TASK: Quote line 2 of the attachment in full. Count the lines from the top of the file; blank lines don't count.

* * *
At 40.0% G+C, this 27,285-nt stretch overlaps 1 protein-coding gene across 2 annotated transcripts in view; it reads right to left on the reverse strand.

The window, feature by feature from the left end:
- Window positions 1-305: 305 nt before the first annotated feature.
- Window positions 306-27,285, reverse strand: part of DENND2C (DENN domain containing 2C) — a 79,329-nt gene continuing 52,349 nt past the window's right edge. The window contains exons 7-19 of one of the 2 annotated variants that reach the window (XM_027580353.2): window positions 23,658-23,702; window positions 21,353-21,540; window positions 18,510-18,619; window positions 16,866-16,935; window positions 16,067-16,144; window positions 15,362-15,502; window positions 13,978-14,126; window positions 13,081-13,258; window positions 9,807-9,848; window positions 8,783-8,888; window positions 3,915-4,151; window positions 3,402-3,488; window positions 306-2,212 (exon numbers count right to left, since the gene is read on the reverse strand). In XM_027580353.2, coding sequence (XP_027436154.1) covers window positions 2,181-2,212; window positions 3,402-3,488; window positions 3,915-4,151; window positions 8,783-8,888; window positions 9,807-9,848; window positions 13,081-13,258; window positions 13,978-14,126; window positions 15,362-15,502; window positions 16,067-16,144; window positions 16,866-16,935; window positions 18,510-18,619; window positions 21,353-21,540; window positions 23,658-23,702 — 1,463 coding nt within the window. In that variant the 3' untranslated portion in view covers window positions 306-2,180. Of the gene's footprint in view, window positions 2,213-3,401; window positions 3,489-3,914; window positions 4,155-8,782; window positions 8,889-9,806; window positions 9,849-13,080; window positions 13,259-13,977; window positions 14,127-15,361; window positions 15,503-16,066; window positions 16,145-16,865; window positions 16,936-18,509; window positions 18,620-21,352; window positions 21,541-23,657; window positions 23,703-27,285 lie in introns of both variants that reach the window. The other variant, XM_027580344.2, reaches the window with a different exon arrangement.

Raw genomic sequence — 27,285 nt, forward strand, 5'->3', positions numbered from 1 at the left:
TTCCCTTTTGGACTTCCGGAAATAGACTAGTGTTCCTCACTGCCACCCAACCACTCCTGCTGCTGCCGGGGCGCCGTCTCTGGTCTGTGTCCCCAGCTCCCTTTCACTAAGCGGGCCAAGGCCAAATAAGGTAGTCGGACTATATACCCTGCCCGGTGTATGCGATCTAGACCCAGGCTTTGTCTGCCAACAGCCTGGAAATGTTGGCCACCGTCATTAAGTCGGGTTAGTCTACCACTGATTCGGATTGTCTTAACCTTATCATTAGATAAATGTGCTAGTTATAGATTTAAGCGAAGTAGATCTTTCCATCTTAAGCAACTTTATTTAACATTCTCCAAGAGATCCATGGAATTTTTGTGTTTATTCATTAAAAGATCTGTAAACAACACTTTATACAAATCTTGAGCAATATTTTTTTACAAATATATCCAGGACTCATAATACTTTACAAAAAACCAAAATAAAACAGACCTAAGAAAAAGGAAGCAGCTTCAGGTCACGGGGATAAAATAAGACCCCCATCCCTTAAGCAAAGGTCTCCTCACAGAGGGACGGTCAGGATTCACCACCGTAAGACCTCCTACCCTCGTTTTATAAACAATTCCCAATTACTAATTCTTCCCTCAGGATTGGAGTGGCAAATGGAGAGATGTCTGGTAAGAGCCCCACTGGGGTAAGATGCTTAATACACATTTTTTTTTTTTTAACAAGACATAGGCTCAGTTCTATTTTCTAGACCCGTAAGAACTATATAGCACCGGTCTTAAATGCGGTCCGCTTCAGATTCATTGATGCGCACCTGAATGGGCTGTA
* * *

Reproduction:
The window, feature by feature from the left end: